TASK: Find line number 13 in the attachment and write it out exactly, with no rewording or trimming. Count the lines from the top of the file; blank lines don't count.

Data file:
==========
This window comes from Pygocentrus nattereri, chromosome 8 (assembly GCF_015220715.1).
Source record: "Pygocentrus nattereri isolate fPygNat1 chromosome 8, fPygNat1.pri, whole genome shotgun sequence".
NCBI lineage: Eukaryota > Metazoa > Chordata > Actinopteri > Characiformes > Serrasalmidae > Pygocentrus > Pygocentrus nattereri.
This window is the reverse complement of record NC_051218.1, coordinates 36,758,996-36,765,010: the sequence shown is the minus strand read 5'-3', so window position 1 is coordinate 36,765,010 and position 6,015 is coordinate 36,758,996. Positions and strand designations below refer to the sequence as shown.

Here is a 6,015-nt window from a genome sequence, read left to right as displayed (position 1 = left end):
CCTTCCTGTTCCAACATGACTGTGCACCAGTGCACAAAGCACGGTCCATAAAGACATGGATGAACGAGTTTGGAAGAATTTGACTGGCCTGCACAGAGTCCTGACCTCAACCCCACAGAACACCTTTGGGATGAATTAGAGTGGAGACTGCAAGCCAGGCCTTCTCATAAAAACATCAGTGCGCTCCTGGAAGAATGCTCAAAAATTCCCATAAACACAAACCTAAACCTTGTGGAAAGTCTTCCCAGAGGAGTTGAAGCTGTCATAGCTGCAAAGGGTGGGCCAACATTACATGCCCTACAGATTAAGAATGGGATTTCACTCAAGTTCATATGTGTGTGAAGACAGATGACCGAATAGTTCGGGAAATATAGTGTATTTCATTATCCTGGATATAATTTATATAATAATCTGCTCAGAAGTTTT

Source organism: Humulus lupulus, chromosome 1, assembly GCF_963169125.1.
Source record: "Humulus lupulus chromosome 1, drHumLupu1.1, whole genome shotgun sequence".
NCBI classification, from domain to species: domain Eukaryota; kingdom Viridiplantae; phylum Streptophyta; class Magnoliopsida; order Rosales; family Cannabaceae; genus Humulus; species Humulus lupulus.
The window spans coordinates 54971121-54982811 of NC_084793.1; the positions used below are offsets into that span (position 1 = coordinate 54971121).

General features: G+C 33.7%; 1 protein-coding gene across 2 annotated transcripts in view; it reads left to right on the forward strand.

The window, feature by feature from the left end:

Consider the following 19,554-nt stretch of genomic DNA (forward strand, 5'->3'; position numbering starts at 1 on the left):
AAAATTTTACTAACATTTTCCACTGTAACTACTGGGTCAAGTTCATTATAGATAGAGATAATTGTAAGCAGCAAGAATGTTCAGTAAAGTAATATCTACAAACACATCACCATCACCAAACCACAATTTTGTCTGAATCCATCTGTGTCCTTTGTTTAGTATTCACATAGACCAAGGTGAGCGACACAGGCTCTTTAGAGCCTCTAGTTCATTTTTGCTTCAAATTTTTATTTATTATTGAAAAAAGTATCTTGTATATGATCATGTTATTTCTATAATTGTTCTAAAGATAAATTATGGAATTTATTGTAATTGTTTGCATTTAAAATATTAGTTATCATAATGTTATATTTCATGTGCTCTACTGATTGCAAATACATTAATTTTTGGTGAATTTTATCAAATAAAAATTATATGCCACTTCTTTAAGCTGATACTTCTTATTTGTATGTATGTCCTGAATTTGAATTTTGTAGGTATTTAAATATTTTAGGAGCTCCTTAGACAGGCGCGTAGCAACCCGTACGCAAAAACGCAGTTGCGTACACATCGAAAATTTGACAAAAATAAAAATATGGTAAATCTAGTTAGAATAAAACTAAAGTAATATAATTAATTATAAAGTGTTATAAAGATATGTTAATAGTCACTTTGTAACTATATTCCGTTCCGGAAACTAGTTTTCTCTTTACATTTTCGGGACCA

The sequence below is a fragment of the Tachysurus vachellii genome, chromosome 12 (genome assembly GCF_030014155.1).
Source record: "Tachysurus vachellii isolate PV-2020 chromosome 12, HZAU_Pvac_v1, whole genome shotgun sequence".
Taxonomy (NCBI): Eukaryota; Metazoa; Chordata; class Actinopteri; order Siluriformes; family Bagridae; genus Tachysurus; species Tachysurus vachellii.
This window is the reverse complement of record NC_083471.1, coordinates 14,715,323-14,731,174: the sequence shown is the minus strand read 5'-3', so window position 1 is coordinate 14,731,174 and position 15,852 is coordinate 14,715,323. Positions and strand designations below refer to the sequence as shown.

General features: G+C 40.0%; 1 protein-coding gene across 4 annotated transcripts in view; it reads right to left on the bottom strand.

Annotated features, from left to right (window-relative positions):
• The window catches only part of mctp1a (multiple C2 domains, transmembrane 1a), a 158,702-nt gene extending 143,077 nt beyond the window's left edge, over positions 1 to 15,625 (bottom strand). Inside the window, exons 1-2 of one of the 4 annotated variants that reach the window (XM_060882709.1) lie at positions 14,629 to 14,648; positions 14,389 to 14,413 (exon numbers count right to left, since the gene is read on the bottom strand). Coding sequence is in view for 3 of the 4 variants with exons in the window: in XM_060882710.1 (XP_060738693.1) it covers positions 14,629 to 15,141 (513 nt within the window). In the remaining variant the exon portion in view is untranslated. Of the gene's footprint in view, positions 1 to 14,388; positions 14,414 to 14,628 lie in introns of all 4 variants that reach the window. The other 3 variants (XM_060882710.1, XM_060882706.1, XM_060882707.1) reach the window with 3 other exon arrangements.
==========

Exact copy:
Consider the following 19,554-nt stretch of genomic DNA (forward strand, 5'->3'; position numbering starts at 1 on the left):